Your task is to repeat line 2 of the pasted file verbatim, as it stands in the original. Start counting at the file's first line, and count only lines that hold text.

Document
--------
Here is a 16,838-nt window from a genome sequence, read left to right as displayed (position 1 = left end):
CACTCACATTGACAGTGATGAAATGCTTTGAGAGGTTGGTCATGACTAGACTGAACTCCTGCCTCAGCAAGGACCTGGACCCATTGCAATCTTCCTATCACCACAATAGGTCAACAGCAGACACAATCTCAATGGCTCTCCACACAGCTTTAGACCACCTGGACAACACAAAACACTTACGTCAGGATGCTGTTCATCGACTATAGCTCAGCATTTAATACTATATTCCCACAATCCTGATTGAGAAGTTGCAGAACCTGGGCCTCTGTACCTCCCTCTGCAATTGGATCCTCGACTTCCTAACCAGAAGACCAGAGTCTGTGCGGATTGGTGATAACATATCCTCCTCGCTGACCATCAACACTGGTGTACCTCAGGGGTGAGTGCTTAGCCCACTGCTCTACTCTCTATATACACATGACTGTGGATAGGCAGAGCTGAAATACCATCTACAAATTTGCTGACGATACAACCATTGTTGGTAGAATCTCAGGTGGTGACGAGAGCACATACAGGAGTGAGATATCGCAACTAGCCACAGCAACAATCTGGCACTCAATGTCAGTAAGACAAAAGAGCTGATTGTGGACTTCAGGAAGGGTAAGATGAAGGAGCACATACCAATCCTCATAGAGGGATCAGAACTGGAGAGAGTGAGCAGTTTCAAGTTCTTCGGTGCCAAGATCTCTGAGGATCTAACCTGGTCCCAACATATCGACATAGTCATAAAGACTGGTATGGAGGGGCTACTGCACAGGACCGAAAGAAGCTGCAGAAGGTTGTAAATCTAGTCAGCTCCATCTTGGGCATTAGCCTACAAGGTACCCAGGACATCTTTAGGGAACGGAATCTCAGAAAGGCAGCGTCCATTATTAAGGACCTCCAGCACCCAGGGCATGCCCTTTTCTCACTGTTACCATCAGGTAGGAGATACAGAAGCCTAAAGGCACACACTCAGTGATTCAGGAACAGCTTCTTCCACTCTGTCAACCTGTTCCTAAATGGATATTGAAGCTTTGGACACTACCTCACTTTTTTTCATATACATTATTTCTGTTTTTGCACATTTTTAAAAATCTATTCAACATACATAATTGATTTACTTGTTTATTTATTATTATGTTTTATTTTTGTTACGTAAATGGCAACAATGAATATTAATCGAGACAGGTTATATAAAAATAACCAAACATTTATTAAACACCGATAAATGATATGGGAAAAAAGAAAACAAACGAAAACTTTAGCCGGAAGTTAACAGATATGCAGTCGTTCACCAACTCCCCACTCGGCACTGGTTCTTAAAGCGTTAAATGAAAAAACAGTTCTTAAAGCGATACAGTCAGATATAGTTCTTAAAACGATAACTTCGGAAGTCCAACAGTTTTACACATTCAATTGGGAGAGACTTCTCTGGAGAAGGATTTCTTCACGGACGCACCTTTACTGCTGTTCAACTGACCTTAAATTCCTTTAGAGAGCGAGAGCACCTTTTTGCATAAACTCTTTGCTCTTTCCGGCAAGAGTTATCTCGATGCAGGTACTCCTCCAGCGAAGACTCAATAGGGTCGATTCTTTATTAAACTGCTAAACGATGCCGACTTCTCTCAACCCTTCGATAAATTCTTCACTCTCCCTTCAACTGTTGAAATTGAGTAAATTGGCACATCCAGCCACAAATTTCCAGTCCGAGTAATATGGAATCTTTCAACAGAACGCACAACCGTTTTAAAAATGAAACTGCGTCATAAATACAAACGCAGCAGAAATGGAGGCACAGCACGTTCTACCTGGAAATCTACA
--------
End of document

CACTCACATTGACAGTGATGAAATGCTTTGAGAGGTTGGTCATGACTAGACTGAACTCCTGCCTCAGCAAGGACCTGGACCCATTGCAATCTTCCTATCACCACAATAGGTCAACAGCAGACACAATCTCAATGGCTCTCCACACAGCTTTAGACCACCTGGACAACACAAAACACTTACGTCAGGATGCTGTTCATCGACTATAGCTCAGCATTTAATACTATATTCCCACAATCCTGATTGAGAAGTTGCAGAACCTGGGCCTCTGTACCTCCCTCTGCAATTGGATCCTCGACTTCCTAACCAGAAGACCAGAGTCTGTGCGGATTGGTGATAACATATCCTCCTCGCTGACCATCAACACTGGTGTACCTCAGGGGTGAGTGCTTAGCCCACTGCTCTACTCTCTATATACACATGACTGTGGATAGGCAGAGCTGAAATACCATCTACAAATTTGCTGACGATACAACCATTGTTGGTAGAATCTCAGGTGGTGACGAGAGCACATACAGGAGTGAGATATCGCAACTAGCCACAGCAACAATCTGGCACTCAATGTCAGTAAGACAAAAGAGCTGATTGTGGACTTCAGGAAGGGTAAGATGAAGGAGCACATACCAATCCTCATAGAGGGATCAGAACTGGAGAGAGTGAGCAGTTTCAAGTTCTTCGGTGCCAAGATCTCTGAGGATCTAACCTGGTCCCAACATATCGACATAGTCATAAAGACTGGTATGGAGGGGCTACTGCACAGGACCGAAAGAAGCTGCAGAAGGTTGTAAATCTAGTCAGCTCCATCTTGGGCATTAGCCTACAAGGTACCCAGGACATCTTTAGGGAACGGAATCTCAGAAAGGCAGCGTCCATTATTAAGGACCTCCAGCACCCAGGGCATGCCCTTTTCTCACTGTTACCATCAGGTAGGAGATACAGAAGCCTAAAGGCACACACTCAGTGATTCAGGAACAGCTTCTTCCACTCTGTCAACCTGTTCCTAAATGGATATTGAAGCTTTGGACACTACCTCACTTTTTTTCATATACATTATTTCTGTTTTTGCACATTTTTAAAAATCTATTCAACATACATAATTGATTTACTTGTTTATTTATTATTATGTTTTATTTTTGTTACGTAAATGGCAACAATGAATATTAATCGAGACAGGTTATATAAAAATAACCAAACATTTATTAAACACCGATAAATGATATGGGAAAAAAGAAAACAAACGAAAACTTTAGCCGGAAGTTAACAGATATGCAGTCGTTCACCAACTCCCCACTCGGCACTGGTTCTTAAAGCGTTAAATGAAAAAACAGTTCTTAAAGCGATACAGTCAGATATAGTTCTTAAAACGATAACTTCGGAAGTCCAACAGTTTTACACATTCAATTGGGAGAGACTTCTCTGGAGAAGGATTTCTTCACGGACGCACCTTTACTGCTGTTCAACTGACCTTAAATTCCTTTAGAGAGCGAGAGCACCTTTTTGCATAAACTCTTTGCTCTTTCCGGCAAGAGTTATCTCGATGCAGGTACTCCTCCAGCGAAGACTCAATAGGGTCGATTCTTTATTAAACTGCTAAACGATGCCGACTTCTCTCAACCCTTCGATAAATTCTTCACTCTCCCTTCAACTGTTGAAATTGAGTAAATTGGCACATCCAGCCACAAATTTCCAGTCCGAGTAATATGGAATCTTTCAACAGAACGCACAACCGTTTTAAAAATGAAACTGCGTCATAAATACAAACGCAGCAGAAATGGAGGCACAGCACGTTCTACCTGGAAATCTACA